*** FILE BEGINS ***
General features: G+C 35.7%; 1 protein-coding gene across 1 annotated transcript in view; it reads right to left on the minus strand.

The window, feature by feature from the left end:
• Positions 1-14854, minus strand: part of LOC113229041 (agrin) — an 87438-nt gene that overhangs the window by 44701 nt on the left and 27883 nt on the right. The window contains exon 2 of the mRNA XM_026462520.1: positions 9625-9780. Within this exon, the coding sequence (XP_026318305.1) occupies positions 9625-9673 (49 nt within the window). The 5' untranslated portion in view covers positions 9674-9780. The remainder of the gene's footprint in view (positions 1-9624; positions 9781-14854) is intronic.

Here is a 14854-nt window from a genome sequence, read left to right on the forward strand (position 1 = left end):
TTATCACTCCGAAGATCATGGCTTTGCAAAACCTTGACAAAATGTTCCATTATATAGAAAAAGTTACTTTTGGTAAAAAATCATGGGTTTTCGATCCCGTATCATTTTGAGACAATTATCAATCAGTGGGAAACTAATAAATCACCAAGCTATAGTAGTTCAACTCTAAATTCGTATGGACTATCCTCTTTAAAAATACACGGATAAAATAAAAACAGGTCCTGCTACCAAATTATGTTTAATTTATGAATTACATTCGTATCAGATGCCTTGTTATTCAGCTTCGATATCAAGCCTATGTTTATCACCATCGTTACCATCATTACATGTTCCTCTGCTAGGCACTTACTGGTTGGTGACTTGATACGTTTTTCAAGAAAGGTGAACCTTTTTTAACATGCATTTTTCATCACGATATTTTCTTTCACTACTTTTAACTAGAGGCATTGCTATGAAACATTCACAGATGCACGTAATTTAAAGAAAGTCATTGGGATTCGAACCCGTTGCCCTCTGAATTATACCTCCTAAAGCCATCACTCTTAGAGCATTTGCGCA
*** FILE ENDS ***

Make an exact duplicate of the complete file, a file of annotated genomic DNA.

General features: G+C 35.7%; 1 protein-coding gene across 1 annotated transcript in view; it reads right to left on the minus strand.

The window, feature by feature from the left end:
• Positions 1-14854, minus strand: part of LOC113229041 (agrin) — an 87438-nt gene that overhangs the window by 44701 nt on the left and 27883 nt on the right. The window contains exon 2 of the mRNA XM_026462520.1: positions 9625-9780. Within this exon, the coding sequence (XP_026318305.1) occupies positions 9625-9673 (49 nt within the window). The 5' untranslated portion in view covers positions 9674-9780. The remainder of the gene's footprint in view (positions 1-9624; positions 9781-14854) is intronic.

Here is a 14854-nt window from a genome sequence, read left to right on the forward strand (position 1 = left end):
TTATCACTCCGAAGATCATGGCTTTGCAAAACCTTGACAAAATGTTCCATTATATAGAAAAAGTTACTTTTGGTAAAAAATCATGGGTTTTCGATCCCGTATCATTTTGAGACAATTATCAATCAGTGGGAAACTAATAAATCACCAAGCTATAGTAGTTCAACTCTAAATTCGTATGGACTATCCTCTTTAAAAATACACGGATAAAATAAAAACAGGTCCTGCTACCAAATTATGTTTAATTTATGAATTACATTCGTATCAGATGCCTTGTTATTCAGCTTCGATATCAAGCCTATGTTTATCACCATCGTTACCATCATTACATGTTCCTCTGCTAGGCACTTACTGGTTGGTGACTTGATACGTTTTTCAAGAAAGGTGAACCTTTTTTAACATGCATTTTTCATCACGATATTTTCTTTCACTACTTTTAACTAGAGGCATTGCTATGAAACATTCACAGATGCACGTAATTTAAAGAAAGTCATTGGGATTCGAACCCGTTGCCCTCTGAATTATACCTCCTAAAGCCATCACTCTTAGAGCATTTGCGCA